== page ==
As with Jacob’s angel, no contest with Azrael will result in victory, Azrael wins all struggles in the end. But in the interim, as with Jacob’s life after the Jabbok Ford, we can go away changed in heart, identity, and fate.

ruin_stairs_leave_destroyed_broken_dirty_building_factory-921666.jpg!dRecalled as I wrote this that I had a dream:

“I was in a non-descript house or building, bare of furniture. Someone, or something, was in the basement. I could hear gun shots. I hunted for entrances to the basement and found two, one a door and one a grate.

Down there were steel pillars covered in concrete.  Whoever or whatever down there wanted to bring the building down. The blue painted concrete had shattered on many of the pillars exposing steel beams. They still stood strong.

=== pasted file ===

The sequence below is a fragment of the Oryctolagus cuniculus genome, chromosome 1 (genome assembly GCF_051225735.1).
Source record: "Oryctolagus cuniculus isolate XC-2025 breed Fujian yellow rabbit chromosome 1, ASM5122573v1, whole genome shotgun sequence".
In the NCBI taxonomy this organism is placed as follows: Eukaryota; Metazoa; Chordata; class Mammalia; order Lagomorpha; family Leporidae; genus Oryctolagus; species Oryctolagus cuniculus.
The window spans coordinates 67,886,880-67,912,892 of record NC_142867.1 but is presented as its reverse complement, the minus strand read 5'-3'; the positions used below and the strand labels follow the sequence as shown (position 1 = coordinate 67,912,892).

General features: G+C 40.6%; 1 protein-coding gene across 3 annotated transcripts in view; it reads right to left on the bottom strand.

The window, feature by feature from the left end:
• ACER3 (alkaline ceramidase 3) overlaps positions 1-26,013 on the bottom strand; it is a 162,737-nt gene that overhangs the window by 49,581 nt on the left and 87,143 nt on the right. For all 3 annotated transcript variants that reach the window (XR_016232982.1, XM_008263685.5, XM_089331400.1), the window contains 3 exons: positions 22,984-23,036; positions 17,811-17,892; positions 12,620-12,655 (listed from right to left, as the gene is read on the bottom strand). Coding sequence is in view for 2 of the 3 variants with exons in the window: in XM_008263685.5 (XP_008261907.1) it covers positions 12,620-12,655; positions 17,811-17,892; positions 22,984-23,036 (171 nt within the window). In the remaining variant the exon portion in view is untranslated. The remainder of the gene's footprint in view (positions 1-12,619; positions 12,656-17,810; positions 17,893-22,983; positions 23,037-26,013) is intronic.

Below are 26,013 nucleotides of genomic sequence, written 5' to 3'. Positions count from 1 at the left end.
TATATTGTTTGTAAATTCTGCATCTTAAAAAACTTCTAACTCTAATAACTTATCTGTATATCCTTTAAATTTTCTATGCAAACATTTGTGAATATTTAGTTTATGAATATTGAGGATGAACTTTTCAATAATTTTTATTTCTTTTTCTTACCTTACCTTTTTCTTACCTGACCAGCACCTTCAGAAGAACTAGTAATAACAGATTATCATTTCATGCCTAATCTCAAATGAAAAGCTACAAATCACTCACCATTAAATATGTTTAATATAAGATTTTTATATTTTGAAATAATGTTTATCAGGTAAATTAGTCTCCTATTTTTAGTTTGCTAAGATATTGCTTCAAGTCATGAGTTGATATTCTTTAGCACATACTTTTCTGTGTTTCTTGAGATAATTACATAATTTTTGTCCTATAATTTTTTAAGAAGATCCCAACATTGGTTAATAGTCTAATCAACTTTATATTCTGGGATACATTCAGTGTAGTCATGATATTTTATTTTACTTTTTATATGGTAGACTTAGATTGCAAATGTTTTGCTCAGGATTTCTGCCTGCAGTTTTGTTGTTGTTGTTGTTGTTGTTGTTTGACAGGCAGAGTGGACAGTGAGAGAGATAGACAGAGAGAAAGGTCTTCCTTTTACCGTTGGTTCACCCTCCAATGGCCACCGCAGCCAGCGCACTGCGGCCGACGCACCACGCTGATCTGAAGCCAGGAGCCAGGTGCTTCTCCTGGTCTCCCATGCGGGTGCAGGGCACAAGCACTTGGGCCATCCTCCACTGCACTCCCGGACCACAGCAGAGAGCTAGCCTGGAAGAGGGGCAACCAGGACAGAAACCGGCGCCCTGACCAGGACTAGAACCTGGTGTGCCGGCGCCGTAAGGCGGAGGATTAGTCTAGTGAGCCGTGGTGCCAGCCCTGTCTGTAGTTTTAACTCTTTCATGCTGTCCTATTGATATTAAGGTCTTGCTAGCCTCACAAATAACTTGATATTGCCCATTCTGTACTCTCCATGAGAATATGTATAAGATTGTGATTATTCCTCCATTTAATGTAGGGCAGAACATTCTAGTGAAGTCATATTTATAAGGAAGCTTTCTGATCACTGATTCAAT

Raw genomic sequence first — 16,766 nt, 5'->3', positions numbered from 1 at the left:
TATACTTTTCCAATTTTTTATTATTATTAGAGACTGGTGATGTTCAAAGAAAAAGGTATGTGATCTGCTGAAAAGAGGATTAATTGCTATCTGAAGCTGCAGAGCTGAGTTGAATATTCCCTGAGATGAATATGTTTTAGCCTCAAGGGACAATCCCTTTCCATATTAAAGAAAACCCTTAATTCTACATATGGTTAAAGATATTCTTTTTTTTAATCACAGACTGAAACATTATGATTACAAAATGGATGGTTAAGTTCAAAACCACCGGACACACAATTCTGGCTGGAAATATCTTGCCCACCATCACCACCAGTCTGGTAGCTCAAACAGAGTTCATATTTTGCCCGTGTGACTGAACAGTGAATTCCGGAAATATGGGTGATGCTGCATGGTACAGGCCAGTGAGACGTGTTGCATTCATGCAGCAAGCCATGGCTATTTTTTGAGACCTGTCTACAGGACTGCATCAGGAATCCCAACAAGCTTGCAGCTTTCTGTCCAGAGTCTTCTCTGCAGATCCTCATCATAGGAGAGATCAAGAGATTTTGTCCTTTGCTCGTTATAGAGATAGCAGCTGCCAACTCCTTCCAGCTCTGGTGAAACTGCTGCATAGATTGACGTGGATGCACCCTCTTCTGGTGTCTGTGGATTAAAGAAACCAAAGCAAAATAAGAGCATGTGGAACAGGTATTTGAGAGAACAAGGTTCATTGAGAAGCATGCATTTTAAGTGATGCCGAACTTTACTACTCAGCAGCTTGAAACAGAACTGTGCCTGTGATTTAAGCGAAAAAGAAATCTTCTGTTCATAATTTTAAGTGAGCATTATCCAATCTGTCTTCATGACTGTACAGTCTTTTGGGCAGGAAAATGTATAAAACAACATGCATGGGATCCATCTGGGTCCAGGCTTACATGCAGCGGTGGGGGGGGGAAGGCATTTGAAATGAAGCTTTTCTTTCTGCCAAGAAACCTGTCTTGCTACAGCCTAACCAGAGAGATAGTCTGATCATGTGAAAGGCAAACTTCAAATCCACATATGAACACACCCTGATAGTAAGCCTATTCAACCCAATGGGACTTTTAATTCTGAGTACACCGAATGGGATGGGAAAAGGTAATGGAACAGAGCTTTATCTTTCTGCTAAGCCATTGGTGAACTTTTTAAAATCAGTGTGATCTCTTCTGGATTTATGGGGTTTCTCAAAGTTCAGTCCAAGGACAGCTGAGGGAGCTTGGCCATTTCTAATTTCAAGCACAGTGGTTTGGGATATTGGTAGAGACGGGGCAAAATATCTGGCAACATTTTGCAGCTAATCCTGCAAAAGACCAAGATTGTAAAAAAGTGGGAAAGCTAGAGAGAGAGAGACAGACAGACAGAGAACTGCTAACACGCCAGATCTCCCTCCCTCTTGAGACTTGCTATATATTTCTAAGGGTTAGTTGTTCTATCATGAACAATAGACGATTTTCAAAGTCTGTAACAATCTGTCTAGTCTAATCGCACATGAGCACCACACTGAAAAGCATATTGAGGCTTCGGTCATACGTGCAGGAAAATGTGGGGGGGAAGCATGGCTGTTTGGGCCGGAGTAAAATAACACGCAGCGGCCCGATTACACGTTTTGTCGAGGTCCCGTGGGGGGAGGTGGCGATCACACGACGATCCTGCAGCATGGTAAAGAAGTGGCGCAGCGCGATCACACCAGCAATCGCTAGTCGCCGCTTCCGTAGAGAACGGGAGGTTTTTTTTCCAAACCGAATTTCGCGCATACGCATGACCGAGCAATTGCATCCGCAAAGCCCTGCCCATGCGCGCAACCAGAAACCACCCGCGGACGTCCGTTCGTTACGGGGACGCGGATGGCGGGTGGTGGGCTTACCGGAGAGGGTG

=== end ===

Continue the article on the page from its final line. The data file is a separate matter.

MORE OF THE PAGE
Somebody handed me a rifle. I readied myself, though frightened, to go down and save the building.”

Surely this is Azrael. I woke up before the contest could begin, so I’m going to imagine the rest.

I went down the stairs, grateful for the rifle, thankful for whoever handed it to me. But, could I use it? I’m not a man of peace exactly, but I’m not a man of violence either. Still, desperate times. The basement had a little light, enough to make shadows. Gunfire echoed more loudly as I got to the bottom. Whoever it was, was serious.

The gunfire stopped. “You shouldn’t be down here.” A voice cold and firm. From the depth of the shadows. “Leave now and I won’t destroy you. Not right now.”

OK, I thought, back up the stairs. This is too scary. However, I didn’t move. I lifted my rifle and aimed it toward the voice. When I pulled the trigger, it clicked. A rifle with no ammunition. Well, that settles it. Back up the stairs. Nope. Stayed. Scared, but unwilling to give up.